supreme court is an umpire, he calls it like he sees it. that's why i nominated him. wait a minute, he didn't tweet that. that's the pattern we're seeing over and over again with this president. >> look, the man got elected because of a lot of factors. one of them was certainly his ability to handle the media. i don't understand -- i really don't, it's not like a rhetorical device, i don't understand this insistence with saying the media is fake news when it's so insulting without basis. >> because it delegitimizes anything you hear and it makes people who are inclined to think that wonder about every single thing we say and every fact that comes out. >> i hear you about that, but i've got to tell you. look at our ratings, look at the increase in empowerment the president has had. when the president gifted the media with what is true the main measure of political assessment -- it's usually this
competitive wanter -- he played into what the biggest strength of, not just what the media does, but what this show does. >> i think it's important that we don't always take the bait. we've got to do what we do and do it reliably and with credibility like we do on a daily basis and let those, whether it's the president or other people work with him engage in propaganda which is what it is and try to delegitimize the news media. >> when he intentionally and deceptively misrepresents what happens on the show and calls me out in doing so, he kind of forces the hand of the show. >> no doubt. >> he could have given fair criticism that cuomo should have chased after blumenthal about his war record. that's not what he says. >> david gregory, thank you very much. >> i like when you criticize me for criticizing myself. >> senator elizabeth warren vowing not the stay silent in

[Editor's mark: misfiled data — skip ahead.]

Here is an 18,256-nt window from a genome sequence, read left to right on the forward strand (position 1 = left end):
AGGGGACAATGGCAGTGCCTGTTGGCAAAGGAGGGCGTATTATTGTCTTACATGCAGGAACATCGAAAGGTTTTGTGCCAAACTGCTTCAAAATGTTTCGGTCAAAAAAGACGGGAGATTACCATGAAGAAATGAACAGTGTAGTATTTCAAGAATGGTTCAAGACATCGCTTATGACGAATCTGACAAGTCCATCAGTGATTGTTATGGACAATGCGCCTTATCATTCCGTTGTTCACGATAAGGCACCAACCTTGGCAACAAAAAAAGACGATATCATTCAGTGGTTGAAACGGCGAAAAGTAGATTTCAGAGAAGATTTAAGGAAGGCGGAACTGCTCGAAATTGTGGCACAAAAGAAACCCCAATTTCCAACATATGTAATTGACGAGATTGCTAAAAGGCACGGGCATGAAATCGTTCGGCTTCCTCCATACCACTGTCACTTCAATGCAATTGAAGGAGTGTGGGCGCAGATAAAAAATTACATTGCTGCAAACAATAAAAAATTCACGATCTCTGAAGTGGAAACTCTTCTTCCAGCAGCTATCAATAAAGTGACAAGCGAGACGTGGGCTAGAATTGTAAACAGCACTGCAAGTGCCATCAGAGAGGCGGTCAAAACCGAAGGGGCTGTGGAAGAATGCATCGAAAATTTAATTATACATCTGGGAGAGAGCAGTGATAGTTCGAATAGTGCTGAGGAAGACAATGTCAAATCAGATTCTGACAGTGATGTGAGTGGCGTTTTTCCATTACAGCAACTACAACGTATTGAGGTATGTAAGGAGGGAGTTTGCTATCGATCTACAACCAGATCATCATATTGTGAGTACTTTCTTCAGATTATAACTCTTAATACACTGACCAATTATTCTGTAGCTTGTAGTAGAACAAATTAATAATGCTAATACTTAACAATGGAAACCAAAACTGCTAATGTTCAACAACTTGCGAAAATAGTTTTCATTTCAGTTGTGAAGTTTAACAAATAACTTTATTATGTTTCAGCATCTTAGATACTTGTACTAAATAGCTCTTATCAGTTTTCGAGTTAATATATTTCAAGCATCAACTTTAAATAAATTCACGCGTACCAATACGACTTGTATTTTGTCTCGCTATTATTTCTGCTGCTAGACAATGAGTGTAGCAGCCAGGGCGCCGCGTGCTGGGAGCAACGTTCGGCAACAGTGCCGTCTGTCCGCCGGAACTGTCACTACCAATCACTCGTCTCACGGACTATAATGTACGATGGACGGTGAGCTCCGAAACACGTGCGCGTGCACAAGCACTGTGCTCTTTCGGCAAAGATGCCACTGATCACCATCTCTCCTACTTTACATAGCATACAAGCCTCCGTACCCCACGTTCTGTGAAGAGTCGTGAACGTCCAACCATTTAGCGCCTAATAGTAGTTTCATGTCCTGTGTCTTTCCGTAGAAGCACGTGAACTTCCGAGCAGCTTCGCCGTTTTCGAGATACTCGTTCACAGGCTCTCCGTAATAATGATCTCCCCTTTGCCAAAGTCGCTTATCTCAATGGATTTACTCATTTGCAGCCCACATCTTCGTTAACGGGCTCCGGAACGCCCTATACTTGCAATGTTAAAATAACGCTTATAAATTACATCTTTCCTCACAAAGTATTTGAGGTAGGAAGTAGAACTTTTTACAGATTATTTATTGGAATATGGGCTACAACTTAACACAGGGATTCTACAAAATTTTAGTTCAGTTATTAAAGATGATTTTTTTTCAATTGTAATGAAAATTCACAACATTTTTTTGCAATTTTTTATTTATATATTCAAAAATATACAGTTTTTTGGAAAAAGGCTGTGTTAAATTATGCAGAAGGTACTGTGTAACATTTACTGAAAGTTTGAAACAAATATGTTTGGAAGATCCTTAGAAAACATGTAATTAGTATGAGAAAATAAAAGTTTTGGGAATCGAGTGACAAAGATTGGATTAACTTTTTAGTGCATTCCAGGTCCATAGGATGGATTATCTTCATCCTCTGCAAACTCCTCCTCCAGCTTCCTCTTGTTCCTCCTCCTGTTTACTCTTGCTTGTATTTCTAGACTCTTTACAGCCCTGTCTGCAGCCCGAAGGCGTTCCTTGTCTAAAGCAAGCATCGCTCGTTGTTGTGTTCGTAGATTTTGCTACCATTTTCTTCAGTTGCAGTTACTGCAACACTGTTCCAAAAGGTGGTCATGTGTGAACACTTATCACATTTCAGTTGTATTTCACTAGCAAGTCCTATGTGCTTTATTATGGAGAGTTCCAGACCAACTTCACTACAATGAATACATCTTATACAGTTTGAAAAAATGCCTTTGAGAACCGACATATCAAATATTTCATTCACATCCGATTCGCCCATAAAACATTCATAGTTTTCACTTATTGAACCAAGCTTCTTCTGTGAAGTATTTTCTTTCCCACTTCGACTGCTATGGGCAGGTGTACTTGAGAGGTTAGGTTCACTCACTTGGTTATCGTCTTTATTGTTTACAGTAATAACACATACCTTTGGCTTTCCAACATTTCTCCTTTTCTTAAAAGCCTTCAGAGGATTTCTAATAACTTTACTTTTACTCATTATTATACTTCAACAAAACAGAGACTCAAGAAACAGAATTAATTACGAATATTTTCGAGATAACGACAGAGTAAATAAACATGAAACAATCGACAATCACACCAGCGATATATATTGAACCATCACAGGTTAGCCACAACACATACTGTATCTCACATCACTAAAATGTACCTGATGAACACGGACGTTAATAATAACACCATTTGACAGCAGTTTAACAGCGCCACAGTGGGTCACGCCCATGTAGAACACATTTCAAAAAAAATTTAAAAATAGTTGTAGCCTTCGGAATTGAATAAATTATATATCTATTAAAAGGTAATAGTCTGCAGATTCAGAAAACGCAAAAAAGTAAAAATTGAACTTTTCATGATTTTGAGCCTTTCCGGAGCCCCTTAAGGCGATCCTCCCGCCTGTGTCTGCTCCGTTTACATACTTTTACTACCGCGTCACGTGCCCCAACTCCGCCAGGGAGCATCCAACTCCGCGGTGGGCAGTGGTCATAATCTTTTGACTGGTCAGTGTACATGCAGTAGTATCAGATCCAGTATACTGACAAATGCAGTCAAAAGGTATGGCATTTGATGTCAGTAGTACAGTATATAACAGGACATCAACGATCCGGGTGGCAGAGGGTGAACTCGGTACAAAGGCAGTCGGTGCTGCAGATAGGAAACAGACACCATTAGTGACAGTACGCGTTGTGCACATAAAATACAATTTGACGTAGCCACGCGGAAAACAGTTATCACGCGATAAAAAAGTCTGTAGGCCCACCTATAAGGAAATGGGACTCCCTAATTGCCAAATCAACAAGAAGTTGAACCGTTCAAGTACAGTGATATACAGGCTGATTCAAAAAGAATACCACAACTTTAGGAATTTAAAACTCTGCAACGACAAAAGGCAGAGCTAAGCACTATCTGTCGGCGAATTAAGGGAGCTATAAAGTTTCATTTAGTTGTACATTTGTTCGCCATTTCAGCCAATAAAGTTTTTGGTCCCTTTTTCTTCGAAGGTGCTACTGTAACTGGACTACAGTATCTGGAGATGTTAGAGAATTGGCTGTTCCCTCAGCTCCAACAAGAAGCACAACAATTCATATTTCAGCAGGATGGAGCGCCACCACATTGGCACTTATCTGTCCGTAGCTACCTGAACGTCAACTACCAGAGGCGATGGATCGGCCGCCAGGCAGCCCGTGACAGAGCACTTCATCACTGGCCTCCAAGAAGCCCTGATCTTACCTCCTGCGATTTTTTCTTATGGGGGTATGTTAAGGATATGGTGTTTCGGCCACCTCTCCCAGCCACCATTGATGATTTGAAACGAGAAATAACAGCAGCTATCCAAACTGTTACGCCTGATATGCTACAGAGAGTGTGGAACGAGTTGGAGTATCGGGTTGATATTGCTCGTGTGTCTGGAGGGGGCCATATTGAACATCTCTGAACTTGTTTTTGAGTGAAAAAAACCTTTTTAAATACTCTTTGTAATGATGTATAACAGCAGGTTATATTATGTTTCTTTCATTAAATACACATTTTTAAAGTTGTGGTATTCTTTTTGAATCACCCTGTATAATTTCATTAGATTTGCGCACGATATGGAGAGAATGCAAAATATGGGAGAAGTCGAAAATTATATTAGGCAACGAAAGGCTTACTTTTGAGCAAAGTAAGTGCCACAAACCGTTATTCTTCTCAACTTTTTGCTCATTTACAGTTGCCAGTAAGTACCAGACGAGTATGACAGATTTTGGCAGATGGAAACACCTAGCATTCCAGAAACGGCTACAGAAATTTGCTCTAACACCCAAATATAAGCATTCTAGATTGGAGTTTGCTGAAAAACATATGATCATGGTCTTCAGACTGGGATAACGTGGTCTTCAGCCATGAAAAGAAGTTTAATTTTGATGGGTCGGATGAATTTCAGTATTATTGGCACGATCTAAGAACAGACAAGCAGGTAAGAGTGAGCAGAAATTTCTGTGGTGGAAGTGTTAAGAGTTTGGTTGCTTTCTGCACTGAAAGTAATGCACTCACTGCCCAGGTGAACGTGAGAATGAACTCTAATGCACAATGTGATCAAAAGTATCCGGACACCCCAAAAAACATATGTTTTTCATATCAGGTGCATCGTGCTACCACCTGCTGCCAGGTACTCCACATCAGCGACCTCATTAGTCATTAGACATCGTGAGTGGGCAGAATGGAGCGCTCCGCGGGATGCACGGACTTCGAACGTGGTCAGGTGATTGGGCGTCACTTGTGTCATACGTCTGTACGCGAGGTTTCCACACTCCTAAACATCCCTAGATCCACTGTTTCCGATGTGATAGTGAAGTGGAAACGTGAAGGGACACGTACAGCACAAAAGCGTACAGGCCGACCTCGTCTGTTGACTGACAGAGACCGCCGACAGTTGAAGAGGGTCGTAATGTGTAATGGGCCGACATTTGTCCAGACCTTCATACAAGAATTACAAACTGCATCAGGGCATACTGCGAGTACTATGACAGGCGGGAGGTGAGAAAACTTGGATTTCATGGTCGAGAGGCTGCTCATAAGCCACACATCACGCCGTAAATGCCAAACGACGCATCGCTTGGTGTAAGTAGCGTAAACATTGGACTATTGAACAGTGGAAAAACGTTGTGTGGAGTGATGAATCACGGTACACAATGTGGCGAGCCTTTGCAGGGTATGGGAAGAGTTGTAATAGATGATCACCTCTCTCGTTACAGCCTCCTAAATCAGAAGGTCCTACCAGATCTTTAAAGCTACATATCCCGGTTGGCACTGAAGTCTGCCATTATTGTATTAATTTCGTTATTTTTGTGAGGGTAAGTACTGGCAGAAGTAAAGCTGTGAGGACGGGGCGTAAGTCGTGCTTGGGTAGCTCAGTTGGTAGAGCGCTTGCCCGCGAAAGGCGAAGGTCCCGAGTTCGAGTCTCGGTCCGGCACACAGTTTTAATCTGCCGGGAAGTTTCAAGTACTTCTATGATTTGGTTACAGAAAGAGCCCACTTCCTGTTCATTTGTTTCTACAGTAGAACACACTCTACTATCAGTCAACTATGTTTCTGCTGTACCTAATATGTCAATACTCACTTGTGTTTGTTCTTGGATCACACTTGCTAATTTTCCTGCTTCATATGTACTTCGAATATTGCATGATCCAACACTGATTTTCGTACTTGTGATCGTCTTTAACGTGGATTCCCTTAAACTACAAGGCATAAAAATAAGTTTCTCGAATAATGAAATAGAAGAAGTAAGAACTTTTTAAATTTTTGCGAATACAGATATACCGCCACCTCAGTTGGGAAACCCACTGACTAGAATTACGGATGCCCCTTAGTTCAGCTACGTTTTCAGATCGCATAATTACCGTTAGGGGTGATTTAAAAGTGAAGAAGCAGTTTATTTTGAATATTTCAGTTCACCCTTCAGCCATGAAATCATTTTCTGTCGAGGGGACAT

the wake of attorney general jeff sessions' confirmation. did silencing her backfire the gop? we'll ask former democratic senator barbara mikulski is next. your insurance company raises your rates. maybe you should've done more research on them. for drivers with accident forgiveness, liberty mutual won't raise your rates due to your first accident. and if you do have an accident, our claims centers are available to assist you 24/7. call for a free quote today. liberty stands with you™. liberty mutual insurance.
in just hours, senator jeff sessions will be sworn in as attorney general. despite efforts from democrats like senator elizabeth warren to stall his nomination. massachusetts senator warren dominated headlines this week when gop senators silenced her during an all-night debate. here to discuss, the longest serving woman in the history of congress, former democratic senator barbara mikulski, now at johns hopkins university. good morning, senator. >> good morning. >> great to have you here. do you understand what happened there on the senate floor? why was senator elizabeth warren reprimanded for reading coretta scott king's member when three male senators afterwards were allowed to read the letter?
>> i was absolutely stunned to see the silencing of senator warren and by proxy the silencing of coretta king. it was selective enforcement. i have watched rule 19 which is designed to maintain the decorum in the senator where a senator can't attack another senator. the rule comes historically when they used to have fist fights in the senate and also some would come and had a little too much bourbon and would say violent, vulgar things about each other. none of that was occurring. senator warren was reading from a historic record, quoting a historic person. it was relevant, it was reasonable. i think whenever women stand up and particularly reading now a letter from a woman of color, they're told to shut up and sit down. and it was inappropriate, they've never used it, even when mitch mcconnell was called a liar, another republican senator